JRL NEWSWATCH: “Ukraine’s Civil War: Would Accepting This Terminology Help Resolve the Conflict? [Excerpt]” – PONARS Eurasia
(PONARS Eurasia – Jesse Driscoll – February 2019)
Associate Professor, Political Science; Chair, Global Leadership Institute, University of California San Diego
(PONARS Policy Memo) Since Ukraine is the site of both an invasion (Crimea) and a civil war (in the Donbas), there is no academic consensus on what to call the crisis in Ukraine. Russians usually call it a civil war. Representatives of the U.S. government emphasize the invasion.
Invasion and civil war are not mutually exclusive terms in academic parlance. Iraq and Afghanistan are recent examples of cases that are well-understood to exemplify both. I propose in this memo that eschewing the term civil war forecloses promising diplomatic avenues for settlement. If the convention of calling Ukraine a civil war was adopted, an “elections first, military drawdown later” sequencing of the Minsk Accords could emerge as a pragmatic resolution path even if Crimea’s final status remains disputed. Several present-day underlying factors-the conventional nature of warfighting, common understandings of harms associated with a permanently frozen conflict in Eastern Europe, and (thankfully) the persistent absence of anti-civilian atrocities by either side-bolster the theory that permanent resolution is not yet out of reach.
A Civil War? Yes
The language of civil war meets the face validity standard for academics, as evidenced by the fact that the Peace Research Institute of Oslo (PRIO) codes the Ukraine conflict as a civil war. If we could put loaded geopolitical implications aside and simply describe conflict processes analytically, the events of 2014 in Ukraine would look familiar to contemporary students of civil war. Consider these facts of the case:
► In the early spring of 2014, the Ukrainian state was incapacitated in the aftermath of anti-regime street protests in the capital. These protests culminated in an irregular regime change that most Ukrainians today refer to as “The Revolution of Dignity.” (The Russian government still calls the Euromaidan events a coup.)
► In the spring of 2014, after the ruling Party of Regions collapsed and the head of state fled, there was a period during which the state security forces could not function according to predictable routines.
► The seizure of Crimea by Russian special forces sent a signal that interstate borders were no longer sacrosanct.
► During the chaotic period that followed, newly-formed pro- and anti-regime militias acted on their own accord (at a minimum, it is clear that not all were taking orders from Moscow or Kyiv). Throughout 2014, the militias fought each other. Throughout most of the country, none of the anti-regime militias had any success seizing state institutions. In the eastern Donbas region of Ukraine, things were different. In this former Party of Regions stronghold, indigenous insurgents captured the regional apparatus of the state in two regions (oblasts) during a window of temporary state incapacitation. Militias clashed, then consolidated, and eventually formed stable coalitions, now referred to as “the Ukrainian army” and “the secessionist rebels” in shorthand.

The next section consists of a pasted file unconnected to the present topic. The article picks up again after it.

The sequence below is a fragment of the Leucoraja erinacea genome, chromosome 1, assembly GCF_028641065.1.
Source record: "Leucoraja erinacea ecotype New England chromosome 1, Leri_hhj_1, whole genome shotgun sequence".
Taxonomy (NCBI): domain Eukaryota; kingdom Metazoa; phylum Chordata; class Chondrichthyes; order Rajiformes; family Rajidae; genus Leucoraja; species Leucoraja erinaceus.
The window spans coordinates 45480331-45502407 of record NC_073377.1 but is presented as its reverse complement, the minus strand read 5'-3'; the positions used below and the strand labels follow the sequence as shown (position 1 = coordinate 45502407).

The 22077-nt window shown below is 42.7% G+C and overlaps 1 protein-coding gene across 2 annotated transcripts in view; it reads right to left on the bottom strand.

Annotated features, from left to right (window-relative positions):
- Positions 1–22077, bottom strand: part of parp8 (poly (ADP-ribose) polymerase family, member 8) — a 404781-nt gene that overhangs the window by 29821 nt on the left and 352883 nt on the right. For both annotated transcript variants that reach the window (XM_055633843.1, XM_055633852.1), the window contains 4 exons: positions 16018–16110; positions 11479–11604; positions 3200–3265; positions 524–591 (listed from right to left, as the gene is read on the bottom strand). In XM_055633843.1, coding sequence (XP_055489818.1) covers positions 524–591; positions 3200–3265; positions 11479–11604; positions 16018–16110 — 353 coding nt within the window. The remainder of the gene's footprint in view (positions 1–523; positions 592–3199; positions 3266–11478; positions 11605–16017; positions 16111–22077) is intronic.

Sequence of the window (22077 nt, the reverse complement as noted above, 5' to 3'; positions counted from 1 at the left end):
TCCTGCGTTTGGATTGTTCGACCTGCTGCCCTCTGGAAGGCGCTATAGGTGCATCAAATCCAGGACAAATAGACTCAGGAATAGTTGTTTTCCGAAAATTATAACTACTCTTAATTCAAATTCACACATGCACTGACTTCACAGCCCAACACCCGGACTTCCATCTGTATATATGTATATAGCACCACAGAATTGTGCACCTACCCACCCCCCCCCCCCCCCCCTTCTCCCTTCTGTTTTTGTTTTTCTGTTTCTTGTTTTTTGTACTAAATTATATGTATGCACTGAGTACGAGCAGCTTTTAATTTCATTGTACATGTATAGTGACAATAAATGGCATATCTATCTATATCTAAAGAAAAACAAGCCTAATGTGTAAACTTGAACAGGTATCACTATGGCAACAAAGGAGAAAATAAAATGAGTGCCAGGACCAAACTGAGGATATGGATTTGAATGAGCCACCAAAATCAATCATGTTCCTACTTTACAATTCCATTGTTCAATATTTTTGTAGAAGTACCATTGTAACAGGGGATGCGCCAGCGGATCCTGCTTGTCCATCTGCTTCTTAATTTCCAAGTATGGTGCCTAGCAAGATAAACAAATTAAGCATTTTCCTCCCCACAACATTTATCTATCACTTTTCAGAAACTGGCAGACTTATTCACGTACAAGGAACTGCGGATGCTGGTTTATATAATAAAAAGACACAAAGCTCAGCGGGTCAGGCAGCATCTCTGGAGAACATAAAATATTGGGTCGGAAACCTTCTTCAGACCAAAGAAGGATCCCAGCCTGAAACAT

► Zones of fighting calcified into stable frontlines in the winter of 2015 after Russia sent regular troops to tip the scales at two critical junctures: the battles of Ilovaisk and Debaltseve. Territory has not changed hands significantly since those battles. There is no question that the conflict’s dynamics were-and remain-influenced by outside parties. All of these foreign interveners reliably claim that their motives are humanitarian and defensive while asserting the others’ interventions are nefarious.
► There have been about 10,000 deaths (approximately 6,000 military deaths and 4,000 civilian deaths) resulting from the conflict. The warfighting is conventional. Heavy weaponry deployed against symmetrically armed formations.
► Virtually none of the stakeholders-Russia, Ukraine, the EU, or the United States-have advocated re-drawing the borders of the Ukrainian state in order to disassociate the Donbas territories from Ukraine proper. Moscow has rebuffed numerous secessionist proposals for incorporation of the Donbas into Russia, refusing to replicate the Crimea model. …
The language of civil war is seen as a capitulation to Russia by many people. Because the term emphasizes internal Ukrainian politics, it can be confused with blaming the victim or whitewashing Russia’s role in fomenting the conflict. That is not my advocacy. The taboo of employing the phrase civil war when describing the conflict, however, may be a barrier to conflict resolution of the crisis. If both Western academics and policymakers adopted the convention of calling Ukraine a civil war, we would be better positioned to read the letter of the Minsk Accords as a pragmatic script for resolving the conflict cooperatively. We may be better equipped to recognize the valid concerns of the Russian-speaking Ukrainian population and identify specific issues that require resolution or should be prioritized in rebuilding. A peaceful settlement to the conflict is best pursued by supporting free and fair elections in the Donbas regions alongside the regular elections scheduled for the coming calendar year.
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